If you’ve been a reader for more than a minute, you might already know that some of my PhD research is taking place in the outport community of New Perlican. Well, I’m currently working on my second comps paper, and that means it’s time to write another blog post to let some of that writing energy go somewhere, now that I’ve met my page goal for the day!
Today I wanted to share the maps that were made for my project by my colleague Bryn, who is a mapper extraordinary and taught myself and Ian how to use the total station theodolite (TST or total station) ((which is something I need to remember finally, rather than re-learning every time I need to use one)). The benefit of using the total station to record the gravestones is that not only are they geo-referenced within cm’s accuracy, but it allowed us to create accurate maps of the gravestones for the community to have on record in their archives.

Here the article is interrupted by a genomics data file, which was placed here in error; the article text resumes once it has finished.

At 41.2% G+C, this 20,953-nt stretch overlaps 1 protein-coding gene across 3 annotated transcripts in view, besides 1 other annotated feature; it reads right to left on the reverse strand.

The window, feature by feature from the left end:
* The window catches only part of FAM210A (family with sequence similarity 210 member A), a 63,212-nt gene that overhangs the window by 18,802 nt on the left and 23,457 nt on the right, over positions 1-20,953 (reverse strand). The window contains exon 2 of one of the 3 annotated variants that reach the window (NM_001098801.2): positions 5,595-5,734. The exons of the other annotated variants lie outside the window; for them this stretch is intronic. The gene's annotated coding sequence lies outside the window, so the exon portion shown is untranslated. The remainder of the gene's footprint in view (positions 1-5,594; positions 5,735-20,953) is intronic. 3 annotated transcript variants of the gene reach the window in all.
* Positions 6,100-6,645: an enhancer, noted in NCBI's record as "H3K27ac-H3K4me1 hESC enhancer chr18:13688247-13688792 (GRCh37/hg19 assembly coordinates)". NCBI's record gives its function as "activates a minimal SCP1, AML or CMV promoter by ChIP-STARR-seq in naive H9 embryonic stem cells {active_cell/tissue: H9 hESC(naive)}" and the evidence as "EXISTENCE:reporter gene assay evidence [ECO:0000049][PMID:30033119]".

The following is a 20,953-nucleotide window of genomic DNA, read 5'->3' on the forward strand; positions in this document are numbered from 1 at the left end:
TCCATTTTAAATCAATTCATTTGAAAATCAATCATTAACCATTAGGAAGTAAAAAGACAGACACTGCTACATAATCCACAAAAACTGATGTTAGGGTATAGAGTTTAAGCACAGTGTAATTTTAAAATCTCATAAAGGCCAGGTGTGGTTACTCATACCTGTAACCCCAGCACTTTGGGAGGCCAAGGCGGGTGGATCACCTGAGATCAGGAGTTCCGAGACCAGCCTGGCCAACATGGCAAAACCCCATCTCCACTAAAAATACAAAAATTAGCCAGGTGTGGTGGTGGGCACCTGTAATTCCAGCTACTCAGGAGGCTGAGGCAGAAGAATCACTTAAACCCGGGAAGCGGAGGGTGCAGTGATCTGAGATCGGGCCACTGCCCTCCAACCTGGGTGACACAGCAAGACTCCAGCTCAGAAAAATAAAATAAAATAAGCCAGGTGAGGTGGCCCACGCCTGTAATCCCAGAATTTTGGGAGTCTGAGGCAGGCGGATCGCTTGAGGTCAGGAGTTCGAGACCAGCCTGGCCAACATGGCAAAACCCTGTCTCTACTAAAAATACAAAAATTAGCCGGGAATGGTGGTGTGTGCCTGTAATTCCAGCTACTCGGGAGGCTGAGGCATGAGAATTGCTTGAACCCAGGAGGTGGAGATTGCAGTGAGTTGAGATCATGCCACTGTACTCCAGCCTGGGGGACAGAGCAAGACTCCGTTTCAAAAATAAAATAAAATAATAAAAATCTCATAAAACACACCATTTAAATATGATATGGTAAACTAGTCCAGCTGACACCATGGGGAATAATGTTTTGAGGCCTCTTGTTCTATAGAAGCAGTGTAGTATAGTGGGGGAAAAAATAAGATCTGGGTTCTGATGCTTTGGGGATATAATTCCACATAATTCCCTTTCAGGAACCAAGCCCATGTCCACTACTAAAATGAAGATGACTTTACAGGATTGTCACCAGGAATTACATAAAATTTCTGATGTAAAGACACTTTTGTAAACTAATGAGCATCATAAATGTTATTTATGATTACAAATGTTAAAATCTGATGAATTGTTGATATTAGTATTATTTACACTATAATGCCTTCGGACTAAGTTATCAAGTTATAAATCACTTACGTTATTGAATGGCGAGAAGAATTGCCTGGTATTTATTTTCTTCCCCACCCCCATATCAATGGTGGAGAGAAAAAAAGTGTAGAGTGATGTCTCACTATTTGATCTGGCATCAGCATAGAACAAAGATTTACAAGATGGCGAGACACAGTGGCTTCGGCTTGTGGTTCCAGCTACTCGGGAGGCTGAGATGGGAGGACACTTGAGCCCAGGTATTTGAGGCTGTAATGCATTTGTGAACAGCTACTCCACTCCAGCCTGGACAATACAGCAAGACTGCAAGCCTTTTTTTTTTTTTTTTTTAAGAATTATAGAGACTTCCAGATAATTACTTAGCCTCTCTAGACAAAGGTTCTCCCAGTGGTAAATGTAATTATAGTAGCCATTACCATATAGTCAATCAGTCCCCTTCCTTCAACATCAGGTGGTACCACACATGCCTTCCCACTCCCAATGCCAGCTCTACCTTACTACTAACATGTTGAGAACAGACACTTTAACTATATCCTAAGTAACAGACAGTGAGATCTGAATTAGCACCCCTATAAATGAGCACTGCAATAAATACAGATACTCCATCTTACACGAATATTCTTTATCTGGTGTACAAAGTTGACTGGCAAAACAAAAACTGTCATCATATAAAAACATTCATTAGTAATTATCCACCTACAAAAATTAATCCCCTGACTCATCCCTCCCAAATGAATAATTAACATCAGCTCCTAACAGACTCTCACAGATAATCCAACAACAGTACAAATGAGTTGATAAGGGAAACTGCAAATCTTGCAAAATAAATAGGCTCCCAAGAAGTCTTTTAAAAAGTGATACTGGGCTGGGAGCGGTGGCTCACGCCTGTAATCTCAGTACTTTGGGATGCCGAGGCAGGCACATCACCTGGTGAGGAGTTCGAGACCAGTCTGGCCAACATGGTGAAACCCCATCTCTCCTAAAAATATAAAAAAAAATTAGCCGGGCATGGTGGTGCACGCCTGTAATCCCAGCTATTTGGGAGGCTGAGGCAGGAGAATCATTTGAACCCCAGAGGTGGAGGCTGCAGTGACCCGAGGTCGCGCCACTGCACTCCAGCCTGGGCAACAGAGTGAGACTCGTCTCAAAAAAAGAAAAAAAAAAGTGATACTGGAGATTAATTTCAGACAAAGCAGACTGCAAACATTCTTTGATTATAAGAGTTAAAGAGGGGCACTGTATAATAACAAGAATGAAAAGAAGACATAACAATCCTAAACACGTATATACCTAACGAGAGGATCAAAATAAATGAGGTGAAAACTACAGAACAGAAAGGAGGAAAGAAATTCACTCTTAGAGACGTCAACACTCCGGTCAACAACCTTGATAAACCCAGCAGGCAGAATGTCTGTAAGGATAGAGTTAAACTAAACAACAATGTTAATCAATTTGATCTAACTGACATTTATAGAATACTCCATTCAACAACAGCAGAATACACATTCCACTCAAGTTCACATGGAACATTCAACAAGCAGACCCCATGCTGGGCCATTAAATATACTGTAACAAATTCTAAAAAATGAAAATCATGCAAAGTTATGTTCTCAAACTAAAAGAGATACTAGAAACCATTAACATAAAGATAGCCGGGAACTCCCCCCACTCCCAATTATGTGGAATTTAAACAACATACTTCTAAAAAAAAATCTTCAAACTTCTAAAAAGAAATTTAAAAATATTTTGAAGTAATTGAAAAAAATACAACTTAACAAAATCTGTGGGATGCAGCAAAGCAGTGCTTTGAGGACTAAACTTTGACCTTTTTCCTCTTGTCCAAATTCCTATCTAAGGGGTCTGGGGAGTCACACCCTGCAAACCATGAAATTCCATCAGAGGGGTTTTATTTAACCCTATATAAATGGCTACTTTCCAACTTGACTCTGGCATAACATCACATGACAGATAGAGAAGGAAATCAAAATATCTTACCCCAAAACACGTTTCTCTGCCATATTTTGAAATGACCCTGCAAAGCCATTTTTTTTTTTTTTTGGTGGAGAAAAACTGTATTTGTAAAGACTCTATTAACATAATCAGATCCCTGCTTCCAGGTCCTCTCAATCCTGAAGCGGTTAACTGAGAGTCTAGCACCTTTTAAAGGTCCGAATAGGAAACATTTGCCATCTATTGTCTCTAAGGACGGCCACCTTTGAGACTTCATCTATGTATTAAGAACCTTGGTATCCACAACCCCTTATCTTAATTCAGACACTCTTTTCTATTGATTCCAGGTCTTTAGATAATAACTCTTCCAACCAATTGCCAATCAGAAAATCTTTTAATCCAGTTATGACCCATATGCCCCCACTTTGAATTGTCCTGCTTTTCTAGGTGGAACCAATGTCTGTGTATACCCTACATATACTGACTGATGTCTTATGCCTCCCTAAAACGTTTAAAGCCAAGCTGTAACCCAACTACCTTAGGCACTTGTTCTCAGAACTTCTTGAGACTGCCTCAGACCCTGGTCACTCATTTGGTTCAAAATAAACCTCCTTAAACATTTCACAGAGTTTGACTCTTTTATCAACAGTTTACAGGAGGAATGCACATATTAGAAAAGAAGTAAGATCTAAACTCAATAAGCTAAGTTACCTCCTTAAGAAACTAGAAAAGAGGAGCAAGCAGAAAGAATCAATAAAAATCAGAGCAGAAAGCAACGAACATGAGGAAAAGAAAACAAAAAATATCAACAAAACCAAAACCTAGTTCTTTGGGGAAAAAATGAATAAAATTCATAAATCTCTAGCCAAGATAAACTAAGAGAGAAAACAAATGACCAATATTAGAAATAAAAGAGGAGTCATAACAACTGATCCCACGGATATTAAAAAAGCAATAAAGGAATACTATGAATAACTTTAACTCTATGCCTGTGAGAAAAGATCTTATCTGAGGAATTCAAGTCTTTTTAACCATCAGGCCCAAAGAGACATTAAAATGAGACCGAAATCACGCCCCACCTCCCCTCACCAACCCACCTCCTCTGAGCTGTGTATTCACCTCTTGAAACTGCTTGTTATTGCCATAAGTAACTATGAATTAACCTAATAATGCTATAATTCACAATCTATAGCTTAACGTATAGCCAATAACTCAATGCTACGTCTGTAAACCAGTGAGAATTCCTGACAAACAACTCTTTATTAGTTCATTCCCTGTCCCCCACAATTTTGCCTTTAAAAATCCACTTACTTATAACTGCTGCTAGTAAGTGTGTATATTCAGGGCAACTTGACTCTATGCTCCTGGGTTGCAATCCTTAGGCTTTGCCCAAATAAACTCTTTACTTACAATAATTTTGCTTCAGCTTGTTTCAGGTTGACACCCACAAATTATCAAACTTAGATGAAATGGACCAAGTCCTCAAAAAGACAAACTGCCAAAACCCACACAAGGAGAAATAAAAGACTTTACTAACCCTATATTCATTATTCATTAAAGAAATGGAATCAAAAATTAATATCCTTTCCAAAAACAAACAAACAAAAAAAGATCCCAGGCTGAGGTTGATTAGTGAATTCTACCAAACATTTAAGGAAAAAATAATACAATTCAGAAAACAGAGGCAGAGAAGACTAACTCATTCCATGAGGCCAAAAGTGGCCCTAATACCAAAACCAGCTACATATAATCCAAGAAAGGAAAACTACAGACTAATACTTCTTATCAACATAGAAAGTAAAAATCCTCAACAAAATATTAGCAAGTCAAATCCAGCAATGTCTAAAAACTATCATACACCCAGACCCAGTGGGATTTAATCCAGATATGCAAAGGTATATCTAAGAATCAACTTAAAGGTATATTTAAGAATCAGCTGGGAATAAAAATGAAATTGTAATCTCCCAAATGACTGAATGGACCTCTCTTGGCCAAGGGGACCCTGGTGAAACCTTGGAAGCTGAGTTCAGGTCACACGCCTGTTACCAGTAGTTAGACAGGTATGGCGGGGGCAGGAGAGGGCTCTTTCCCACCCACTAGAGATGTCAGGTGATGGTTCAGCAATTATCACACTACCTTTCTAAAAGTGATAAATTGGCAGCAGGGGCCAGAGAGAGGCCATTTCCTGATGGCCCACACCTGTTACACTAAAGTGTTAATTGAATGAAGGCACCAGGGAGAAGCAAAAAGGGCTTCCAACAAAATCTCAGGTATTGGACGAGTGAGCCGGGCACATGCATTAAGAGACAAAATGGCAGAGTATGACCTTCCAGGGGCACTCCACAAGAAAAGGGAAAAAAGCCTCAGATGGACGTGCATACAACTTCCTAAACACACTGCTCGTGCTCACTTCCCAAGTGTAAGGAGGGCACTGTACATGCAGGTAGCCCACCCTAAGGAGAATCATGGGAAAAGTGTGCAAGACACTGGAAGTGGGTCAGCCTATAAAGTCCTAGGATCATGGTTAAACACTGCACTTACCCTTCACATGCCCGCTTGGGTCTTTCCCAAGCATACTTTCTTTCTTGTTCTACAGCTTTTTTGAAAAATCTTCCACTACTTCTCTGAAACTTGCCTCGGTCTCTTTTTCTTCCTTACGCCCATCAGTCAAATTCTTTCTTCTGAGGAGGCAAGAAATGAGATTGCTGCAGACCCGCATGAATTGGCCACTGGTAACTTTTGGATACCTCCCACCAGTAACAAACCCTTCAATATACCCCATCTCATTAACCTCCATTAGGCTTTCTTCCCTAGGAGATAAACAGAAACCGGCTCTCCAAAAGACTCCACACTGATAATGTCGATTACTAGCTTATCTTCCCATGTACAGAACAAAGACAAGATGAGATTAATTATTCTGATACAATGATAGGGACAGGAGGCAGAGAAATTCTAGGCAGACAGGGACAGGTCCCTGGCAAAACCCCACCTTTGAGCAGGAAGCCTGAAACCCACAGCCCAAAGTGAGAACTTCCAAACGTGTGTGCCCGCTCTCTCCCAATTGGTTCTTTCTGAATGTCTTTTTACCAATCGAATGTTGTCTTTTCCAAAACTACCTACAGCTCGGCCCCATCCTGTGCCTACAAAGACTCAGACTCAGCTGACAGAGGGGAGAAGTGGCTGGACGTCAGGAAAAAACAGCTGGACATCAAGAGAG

Back for another research blog instalment! The past few weeks have been pretty busy, with Black Cat projects, some comps reading, a camping trip and hiking in Gros Morne, getting my 2nd covid vaccine, and my parents coming out to visit. We still managed to sneak in a little community archaeology engagement though, which turned out to be sort of a conjuncture between the NLAS (Newfoundland and Labrador Archaeology Society) ((I’m the VP this year)) and my own research in New Perlican.
The town of New Perlican was holding their annual Heritage Day this past Saturday, and the NLAS went down with our museum in a box / ‘edukit’ to talk to anyone interested about archaeology in the province. I was also asked to give a short tour and talk about the Bloody Point burial site, which is part of my PhD research! Check HERE and HERE if you need to get caught up on the site! It was an amazing day, and I’m excited to share it with you all!